Originally published in Beat Magazine.


HAIM | Strong women, new music

“We’re really feeling like strong women right now. Bosses of our own fate. Making our own music, not taking shit from anybody – writing every word, every chord and every song.”

In a time where feminism is commodified across not only the music industry, but the creative sphere as a whole, it’s encouraging to see strong women making their mark and pushing for their place in the industry.

Ahead of their sophomore release Something to Tell You, Danielle Haim’s triumphant proclamation of female empowerment on behalf of herself and her two sisters, Este and Alana – whom together make up HAIM – is more than fitting. Since their formation, the musical sisterhood has worked on honing their craft, developing into an exciting and an extremely experienced touring outfit.

The multi-instrumentalist sisters meld their charm and effortless style alongside impressive and ambitious arrangements to create a harmonic and deftly punctuated mix of pop, folk and rock.

It’s been four years since HAIM released their smash hit debut album Days are Gone, years that have seen the sisters tour extensively across the globe. But before the band became instantly recognisable for their catchy tunes, they were touring, going so far as to have performed as a family band alongside their parents – Von Trapp style – in their even younger years.

Stepping off the road and into a somewhat more stable life wasn’t an effortless transition. The end of the tour – and of that chapter of their lives – had the young women face the reality of not having a place to live. Checking out of the hotel – in the style of any young person looking for some security – the trio returned to a familiar stomping ground. Their parent’s house.

“After everything we had done it felt nice to be back – to go home and go to my childhood room,” says Danielle. “We rehearsed there every day for seven or eight years, dreaming of playing Saturday Night Live. To go back there now is very surreal. It’s so fucking crazy.”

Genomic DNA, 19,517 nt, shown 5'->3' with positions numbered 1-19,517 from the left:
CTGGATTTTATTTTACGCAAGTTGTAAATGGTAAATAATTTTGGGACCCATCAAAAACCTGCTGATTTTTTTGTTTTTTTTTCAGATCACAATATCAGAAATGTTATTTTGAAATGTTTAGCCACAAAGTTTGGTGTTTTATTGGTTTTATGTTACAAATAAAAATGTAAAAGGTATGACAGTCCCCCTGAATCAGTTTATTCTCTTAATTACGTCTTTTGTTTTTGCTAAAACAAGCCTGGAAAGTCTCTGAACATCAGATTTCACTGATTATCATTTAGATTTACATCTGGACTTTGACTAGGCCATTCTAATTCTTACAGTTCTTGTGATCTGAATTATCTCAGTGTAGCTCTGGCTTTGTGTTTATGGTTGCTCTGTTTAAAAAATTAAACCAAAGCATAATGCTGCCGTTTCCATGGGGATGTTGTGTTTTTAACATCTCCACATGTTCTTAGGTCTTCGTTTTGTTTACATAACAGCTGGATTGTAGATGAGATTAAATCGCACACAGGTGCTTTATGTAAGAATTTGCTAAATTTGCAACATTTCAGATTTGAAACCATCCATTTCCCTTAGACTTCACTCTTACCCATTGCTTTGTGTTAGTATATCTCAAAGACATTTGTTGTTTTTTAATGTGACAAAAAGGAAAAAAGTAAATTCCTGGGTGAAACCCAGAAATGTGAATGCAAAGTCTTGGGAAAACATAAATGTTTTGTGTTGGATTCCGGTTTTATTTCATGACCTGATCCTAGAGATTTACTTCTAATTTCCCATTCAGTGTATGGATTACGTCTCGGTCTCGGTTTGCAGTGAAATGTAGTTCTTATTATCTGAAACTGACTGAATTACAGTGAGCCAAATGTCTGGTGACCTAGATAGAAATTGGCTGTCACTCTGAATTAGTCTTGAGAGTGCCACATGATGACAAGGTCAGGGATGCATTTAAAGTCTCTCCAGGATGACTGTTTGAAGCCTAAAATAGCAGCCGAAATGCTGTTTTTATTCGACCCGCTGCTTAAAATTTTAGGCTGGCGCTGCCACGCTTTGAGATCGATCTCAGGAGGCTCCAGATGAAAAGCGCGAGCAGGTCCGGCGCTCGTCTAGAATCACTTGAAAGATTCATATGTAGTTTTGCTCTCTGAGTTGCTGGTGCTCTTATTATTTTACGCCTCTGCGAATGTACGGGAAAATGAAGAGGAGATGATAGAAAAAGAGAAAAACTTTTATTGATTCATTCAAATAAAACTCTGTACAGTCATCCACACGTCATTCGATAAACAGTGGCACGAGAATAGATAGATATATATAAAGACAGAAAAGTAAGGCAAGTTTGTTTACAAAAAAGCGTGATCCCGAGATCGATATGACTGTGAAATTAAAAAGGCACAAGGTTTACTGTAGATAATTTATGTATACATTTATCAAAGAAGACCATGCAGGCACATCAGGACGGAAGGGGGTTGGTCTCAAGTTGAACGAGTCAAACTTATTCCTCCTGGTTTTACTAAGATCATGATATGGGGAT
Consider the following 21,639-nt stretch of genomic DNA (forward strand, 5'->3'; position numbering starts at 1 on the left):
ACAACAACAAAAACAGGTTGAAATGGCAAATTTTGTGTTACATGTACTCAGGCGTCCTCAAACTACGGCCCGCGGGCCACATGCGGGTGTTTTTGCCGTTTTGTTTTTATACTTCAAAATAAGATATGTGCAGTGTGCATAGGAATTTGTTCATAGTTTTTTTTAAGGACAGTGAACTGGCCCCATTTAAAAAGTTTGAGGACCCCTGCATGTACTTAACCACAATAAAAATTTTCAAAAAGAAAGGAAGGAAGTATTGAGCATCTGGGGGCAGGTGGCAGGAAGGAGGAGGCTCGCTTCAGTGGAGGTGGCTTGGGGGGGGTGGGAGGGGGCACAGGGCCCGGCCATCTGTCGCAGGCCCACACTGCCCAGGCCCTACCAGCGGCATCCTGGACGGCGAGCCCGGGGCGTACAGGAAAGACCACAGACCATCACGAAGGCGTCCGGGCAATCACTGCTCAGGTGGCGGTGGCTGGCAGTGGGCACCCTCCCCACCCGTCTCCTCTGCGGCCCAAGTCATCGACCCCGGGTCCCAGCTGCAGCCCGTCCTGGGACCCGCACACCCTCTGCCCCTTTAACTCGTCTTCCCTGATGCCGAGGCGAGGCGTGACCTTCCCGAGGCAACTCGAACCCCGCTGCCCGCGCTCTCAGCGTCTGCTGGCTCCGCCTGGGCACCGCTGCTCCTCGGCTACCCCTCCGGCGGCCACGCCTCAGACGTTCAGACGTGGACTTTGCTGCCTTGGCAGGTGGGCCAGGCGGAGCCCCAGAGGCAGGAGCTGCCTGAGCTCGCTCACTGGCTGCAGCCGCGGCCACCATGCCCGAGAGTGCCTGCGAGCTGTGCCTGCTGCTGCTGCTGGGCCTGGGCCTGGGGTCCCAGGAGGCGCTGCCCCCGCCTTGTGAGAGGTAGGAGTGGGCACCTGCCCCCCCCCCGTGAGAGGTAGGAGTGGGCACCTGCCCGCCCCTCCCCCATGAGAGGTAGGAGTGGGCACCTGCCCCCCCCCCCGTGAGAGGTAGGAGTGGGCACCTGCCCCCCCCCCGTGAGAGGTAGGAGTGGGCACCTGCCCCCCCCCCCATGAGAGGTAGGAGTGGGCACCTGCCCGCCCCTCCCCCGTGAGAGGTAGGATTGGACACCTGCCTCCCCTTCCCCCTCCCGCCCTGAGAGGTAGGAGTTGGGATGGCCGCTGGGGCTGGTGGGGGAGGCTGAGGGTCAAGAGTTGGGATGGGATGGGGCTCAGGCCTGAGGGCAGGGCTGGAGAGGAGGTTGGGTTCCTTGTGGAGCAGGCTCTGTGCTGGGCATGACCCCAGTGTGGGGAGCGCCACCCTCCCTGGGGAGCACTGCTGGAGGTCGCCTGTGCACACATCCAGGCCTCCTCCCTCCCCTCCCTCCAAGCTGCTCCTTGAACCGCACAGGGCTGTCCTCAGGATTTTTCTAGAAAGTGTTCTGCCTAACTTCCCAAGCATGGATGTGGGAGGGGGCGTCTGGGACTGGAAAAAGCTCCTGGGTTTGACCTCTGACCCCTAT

Filled with those memories of their younger years perfecting the craft, the space was a perfect fit. The living room of their family home still set up as a rehearsal space, instruments and electronics all ready to go, the very same room featured in their first music video, 2012’s Forever.

It took months of work in that very living room before the foundation of Little of Your Love came together, setting things for their sophomore album in motion.

“When we wrote that, it felt like, ‘Hey, we still know how to do this. It’s happening.’ Then we finally got the ball rolling.”

Coming of age is a source of inspiration for many artists, and for good reason. The advent of age is the progression of a story, and with age comes the maturity and experience to push oneself.

After the success of Days are Gone, there was a lot to live up to, an expectation that the sisters seemingly took in their stride.

Returning to the very walls that heard the start of HAIM’s now hugely popular sound was a grounding experience for the sisters, who continue to grow as they work alongside each other. Rather than returning to exactly what they know, they were inspired to push themselves in what makes them unique and grow their sound.

“On the first record we were messing around a lot with production and samples. Now, coming off of three years of touring, we thought, ‘Let’s just go in and record as a band, keep it a little more organic.’ That was a mission statement for the album,” says Danielle.

Ariel Rechtshaid – who produced both of HAIM’s albums – says they’ve achieved their mission statement on Something to Tell You.

“They’re a very different band than on the last record. After three years of touring, they’re on another level. The fundamentals they have are unique,” Rechtshaid says.

“The lyrics have themes of finding strength; of old and new love. There’s loneliness and vulnerability, but also empowerment. We wanted to focus on what is unique about HAIM, and be willing to let them be them.”

Rechstaid recorded the album, and worked alongside Rostam Batamanglij (Vampire Weekend) on the production. The selection of this small team was an integral part of the album’s creation for the band, youngest sister Alana, says.

“With the first record, we learned that you really need to find people to work with that respect your musicality and ideas. Ariel and Rostam both really wanted to celebrate us as sisters and how serious we are about our music.”

Originally published here.